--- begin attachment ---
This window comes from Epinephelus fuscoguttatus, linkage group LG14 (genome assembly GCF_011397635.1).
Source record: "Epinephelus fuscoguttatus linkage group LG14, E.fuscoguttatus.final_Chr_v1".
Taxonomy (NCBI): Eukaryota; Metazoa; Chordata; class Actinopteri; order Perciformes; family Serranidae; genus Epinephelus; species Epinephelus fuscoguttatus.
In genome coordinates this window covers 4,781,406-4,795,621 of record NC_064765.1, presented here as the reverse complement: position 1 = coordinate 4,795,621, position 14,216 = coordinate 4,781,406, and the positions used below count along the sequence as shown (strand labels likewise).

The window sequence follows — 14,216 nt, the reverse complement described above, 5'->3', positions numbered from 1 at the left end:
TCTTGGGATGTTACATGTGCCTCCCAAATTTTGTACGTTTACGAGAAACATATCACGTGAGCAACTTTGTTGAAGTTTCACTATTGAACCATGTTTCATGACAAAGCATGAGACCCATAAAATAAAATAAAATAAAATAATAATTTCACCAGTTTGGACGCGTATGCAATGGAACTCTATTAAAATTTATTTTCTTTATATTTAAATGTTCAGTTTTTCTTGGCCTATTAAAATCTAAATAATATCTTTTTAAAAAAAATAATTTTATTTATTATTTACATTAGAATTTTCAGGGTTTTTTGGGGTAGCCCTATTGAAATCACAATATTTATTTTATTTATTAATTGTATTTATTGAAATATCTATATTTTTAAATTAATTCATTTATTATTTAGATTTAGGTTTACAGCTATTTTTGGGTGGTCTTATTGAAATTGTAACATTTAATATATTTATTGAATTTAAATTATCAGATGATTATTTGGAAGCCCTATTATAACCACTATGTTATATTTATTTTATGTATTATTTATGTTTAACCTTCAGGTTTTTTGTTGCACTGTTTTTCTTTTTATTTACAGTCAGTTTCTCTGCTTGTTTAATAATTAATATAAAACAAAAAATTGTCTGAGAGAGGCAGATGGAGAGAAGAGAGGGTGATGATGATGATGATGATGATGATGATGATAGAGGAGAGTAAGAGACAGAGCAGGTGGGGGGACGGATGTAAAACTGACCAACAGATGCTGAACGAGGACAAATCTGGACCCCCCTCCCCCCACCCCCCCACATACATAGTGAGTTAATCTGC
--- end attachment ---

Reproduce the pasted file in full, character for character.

This window comes from Epinephelus fuscoguttatus, linkage group LG14 (genome assembly GCF_011397635.1).
Source record: "Epinephelus fuscoguttatus linkage group LG14, E.fuscoguttatus.final_Chr_v1".
Taxonomy (NCBI): Eukaryota; Metazoa; Chordata; class Actinopteri; order Perciformes; family Serranidae; genus Epinephelus; species Epinephelus fuscoguttatus.
In genome coordinates this window covers 4,781,406-4,795,621 of record NC_064765.1, presented here as the reverse complement: position 1 = coordinate 4,795,621, position 14,216 = coordinate 4,781,406, and the positions used below count along the sequence as shown (strand labels likewise).

The window sequence follows — 14,216 nt, the reverse complement described above, 5'->3', positions numbered from 1 at the left end:
TCTTGGGATGTTACATGTGCCTCCCAAATTTTGTACGTTTACGAGAAACATATCACGTGAGCAACTTTGTTGAAGTTTCACTATTGAACCATGTTTCATGACAAAGCATGAGACCCATAAAATAAAATAAAATAAAATAATAATTTCACCAGTTTGGACGCGTATGCAATGGAACTCTATTAAAATTTATTTTCTTTATATTTAAATGTTCAGTTTTTCTTGGCCTATTAAAATCTAAATAATATCTTTTTAAAAAAAATAATTTTATTTATTATTTACATTAGAATTTTCAGGGTTTTTTGGGGTAGCCCTATTGAAATCACAATATTTATTTTATTTATTAATTGTATTTATTGAAATATCTATATTTTTAAATTAATTCATTTATTATTTAGATTTAGGTTTACAGCTATTTTTGGGTGGTCTTATTGAAATTGTAACATTTAATATATTTATTGAATTTAAATTATCAGATGATTATTTGGAAGCCCTATTATAACCACTATGTTATATTTATTTTATGTATTATTTATGTTTAACCTTCAGGTTTTTTGTTGCACTGTTTTTCTTTTTATTTACAGTCAGTTTCTCTGCTTGTTTAATAATTAATATAAAACAAAAAATTGTCTGAGAGAGGCAGATGGAGAGAAGAGAGGGTGATGATGATGATGATGATGATGATGATGATAGAGGAGAGTAAGAGACAGAGCAGGTGGGGGGACGGATGTAAAACTGACCAACAGATGCTGAACGAGGACAAATCTGGACCCCCCTCCCCCCACCCCCCCACATACATAGTGAGTTAATCTGC